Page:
If there was still any lingering doubt over whether or not fintech is revolutionizing the financial services industry, recent news likely changed that. In 2017, venture capital investments in the fintech sector reached an all-time high of $27.4 billion. That’s an 18 percent increase from 2016.
As this blog has pointed out before, this particular tech revolution is unique from the perspective of geography. Ask the average person where they expect the majority of startups to emerge from, and they’ll likely name historically popular hubs such as Silicon Valley or major metropolitan areas like New York and London.
While companies based in these areas have certainly contributed to the rise in the popularity of fintech, experts also cite the industry’s growth in nations such as India when explaining why the value of global investments consistently increases each year.
Thus, it’s a good time to consider the potential long-term impact that fintech may have on the worldwide economy. The following predictions represent some of the changes this new industry may yield. No matter what part of the world you live in, there’s a very good chance that they will have a substantial impact on your daily life.
Creating a “New Middle Class”
Throughout the world, there are populations that economists refer to as “underbanked” or “unbanked.” These are people who make limited use of traditional financial services or who don’t use them at all.
There are numerous reasons why a person might fall into one of these categories. Limited access to financial institutions is a major one. Due to geographic restrictions, some people simply can’t take advantage of the services that banks offer. Others lack the education that is necessary to benefit from financial institutions. In the wake of the recent economic crisis, there are also many who don’t entirely trust banks.
Those who follow the progress of the fintech revolution have discovered that these products often help unbanked and underbanked people to gain access to financial services that they previously didn’t use.
Over time, these people find that they’re able to save, spend, and invest their funds more wisely. Some experts believe this will give rise to a “new middle class.” Members of this new class will contribute to the growth of their local economies, yes, but in an increasingly connected world it’s likely they’ll also trigger growth throughout the overall global economy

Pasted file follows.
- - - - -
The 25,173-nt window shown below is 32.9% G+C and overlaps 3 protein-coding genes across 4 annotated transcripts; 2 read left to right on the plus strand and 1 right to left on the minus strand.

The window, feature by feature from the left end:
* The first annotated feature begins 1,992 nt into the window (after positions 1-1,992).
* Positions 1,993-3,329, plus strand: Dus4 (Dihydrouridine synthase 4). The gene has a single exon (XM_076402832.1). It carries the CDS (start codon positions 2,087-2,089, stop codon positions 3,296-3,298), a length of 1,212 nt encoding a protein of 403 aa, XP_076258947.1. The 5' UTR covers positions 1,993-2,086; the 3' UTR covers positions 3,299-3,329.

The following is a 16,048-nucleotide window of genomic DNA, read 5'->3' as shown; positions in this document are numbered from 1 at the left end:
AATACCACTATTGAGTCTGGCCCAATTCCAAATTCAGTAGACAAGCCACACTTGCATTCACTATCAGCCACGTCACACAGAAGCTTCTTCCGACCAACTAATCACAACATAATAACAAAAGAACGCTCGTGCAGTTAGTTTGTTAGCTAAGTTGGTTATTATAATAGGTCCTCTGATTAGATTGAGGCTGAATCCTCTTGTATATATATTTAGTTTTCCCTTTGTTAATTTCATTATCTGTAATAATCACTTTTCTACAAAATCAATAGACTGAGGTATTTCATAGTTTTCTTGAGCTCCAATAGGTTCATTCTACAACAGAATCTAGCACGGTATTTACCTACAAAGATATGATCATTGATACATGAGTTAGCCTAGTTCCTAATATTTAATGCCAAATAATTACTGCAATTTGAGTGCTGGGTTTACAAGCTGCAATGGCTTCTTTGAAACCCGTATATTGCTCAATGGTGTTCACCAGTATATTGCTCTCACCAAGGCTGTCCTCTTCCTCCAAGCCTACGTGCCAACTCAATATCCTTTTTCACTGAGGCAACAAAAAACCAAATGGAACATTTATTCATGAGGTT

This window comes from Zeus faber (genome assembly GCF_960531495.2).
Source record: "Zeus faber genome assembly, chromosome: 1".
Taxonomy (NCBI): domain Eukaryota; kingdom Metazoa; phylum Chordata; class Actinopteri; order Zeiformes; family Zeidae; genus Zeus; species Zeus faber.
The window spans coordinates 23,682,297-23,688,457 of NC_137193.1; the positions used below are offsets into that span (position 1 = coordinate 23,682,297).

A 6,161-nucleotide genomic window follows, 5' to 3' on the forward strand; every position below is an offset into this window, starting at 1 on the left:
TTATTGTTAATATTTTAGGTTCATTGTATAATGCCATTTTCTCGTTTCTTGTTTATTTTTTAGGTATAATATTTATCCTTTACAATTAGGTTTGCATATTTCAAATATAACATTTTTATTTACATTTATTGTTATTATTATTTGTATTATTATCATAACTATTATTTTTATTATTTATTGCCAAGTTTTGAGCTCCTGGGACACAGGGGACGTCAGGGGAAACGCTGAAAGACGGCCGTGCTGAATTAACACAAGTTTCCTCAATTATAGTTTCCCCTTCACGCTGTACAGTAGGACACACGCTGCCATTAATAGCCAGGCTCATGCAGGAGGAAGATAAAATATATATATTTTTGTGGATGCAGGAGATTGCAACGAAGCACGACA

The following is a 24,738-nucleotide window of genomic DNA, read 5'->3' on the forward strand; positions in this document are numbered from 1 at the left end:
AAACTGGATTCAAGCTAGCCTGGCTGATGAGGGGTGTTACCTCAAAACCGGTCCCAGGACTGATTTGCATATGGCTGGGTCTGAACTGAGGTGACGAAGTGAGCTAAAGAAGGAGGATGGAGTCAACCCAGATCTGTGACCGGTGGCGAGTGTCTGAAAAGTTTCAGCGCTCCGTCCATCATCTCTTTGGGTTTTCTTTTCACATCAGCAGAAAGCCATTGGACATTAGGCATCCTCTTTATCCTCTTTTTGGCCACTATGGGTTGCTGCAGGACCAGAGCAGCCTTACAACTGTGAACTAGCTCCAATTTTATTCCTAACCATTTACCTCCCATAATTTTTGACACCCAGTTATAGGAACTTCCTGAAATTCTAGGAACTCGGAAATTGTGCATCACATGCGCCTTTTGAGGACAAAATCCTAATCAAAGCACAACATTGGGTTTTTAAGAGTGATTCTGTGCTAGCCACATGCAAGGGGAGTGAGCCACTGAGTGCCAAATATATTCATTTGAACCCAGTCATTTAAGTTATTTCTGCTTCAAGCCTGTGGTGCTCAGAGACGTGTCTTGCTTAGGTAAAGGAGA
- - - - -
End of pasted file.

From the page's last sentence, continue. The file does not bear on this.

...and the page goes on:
Scott Picken, the CEO of the real estate investment firm Wealth Migrate, puts it this way: “There are billions of people in the world who are not connected—so they’re effectively not in the economy… If we have 7 billion people on the planet and only 2 billion are economically active, what effect will it have if there’s a three-fold increase?”
An interesting question, one we’re likely to learn the answer to fairly shortly.
Changing the Regulatory Landscape
Again, fintech’s rise in popularity is in large part due to emerging markets. Fintech companies are going to act on this knowledge by targeting customers from those areas.
However, one obstacle to developing any successful fintech product involves navigating the regulations that all financial service providers are bound by. While this takes some effort to achieve, with help from experts it’s a relatively straightforward process when targeting customers who reside within your own country. The regulations you must navigate apply directly to both your business and customers.
That isn’t always the case in emerging markets. Fintech startups in such countries (or startups targeting users in those countries) aren’t bound by the same regulatory framework, which can make it difficult to not only attract new customers, but also to ensure that your products work for them when they try to sign up.
Some believe this truth will spur further investment in the “regtech” industry. Simply put, regtech involves simplifying regulatory processes for fintech companies and their customers. Over time, an increased focus on regtech could alter the overall regulatory landscape.
Creating New Customers
Across all industries, successful companies tailor their products and services to meet the needs of those who can afford them. That’s why few organizations directly serve unbanked and underbanked people. These populations often lack the funds to buy those products or services.
That will change if fintech does give rise to a new middle class. In the not-too-distant future, emerging markets may dramatically expand the list of target audiences and customers that organizations consider when developing their products. This will impact how countries across the globe do business.
In other words, even if you don’t use a single fintech product (although the odds are very good that you do, even if you don’t realize it), this revolution is still going to have an effect on your life. Those who follow its development will be the ones who will be most likely to benefit from it.